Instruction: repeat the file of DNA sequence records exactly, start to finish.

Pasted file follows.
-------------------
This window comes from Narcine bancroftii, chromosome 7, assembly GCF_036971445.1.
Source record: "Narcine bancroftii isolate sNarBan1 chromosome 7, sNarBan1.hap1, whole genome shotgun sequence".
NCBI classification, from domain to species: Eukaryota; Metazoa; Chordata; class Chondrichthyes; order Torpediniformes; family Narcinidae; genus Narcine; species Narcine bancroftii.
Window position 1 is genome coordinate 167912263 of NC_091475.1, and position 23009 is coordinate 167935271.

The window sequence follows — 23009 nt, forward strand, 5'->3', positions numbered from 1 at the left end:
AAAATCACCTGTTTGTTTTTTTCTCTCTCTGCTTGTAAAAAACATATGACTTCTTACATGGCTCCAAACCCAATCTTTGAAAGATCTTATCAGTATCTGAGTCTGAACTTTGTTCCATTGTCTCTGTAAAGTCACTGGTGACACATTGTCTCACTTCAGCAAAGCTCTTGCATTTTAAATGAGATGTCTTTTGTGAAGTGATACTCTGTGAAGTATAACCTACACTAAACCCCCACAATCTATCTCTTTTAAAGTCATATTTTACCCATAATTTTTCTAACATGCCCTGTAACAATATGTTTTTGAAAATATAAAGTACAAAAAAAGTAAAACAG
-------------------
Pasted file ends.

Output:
This window comes from Narcine bancroftii, chromosome 7, assembly GCF_036971445.1.
Source record: "Narcine bancroftii isolate sNarBan1 chromosome 7, sNarBan1.hap1, whole genome shotgun sequence".
NCBI classification, from domain to species: Eukaryota; Metazoa; Chordata; class Chondrichthyes; order Torpediniformes; family Narcinidae; genus Narcine; species Narcine bancroftii.
Window position 1 is genome coordinate 167912263 of NC_091475.1, and position 23009 is coordinate 167935271.

The window sequence follows — 23009 nt, forward strand, 5'->3', positions numbered from 1 at the left end:
AAAATCACCTGTTTGTTTTTTTCTCTCTCTGCTTGTAAAAAACATATGACTTCTTACATGGCTCCAAACCCAATCTTTGAAAGATCTTATCAGTATCTGAGTCTGAACTTTGTTCCATTGTCTCTGTAAAGTCACTGGTGACACATTGTCTCACTTCAGCAAAGCTCTTGCATTTTAAATGAGATGTCTTTTGTGAAGTGATACTCTGTGAAGTATAACCTACACTAAACCCCCACAATCTATCTCTTTTAAAGTCATATTTTACCCATAATTTTTCTAACATGCCCTGTAACAATATGTTTTTGAAAATATAAAGTACAAAAAAAGTAAAACAG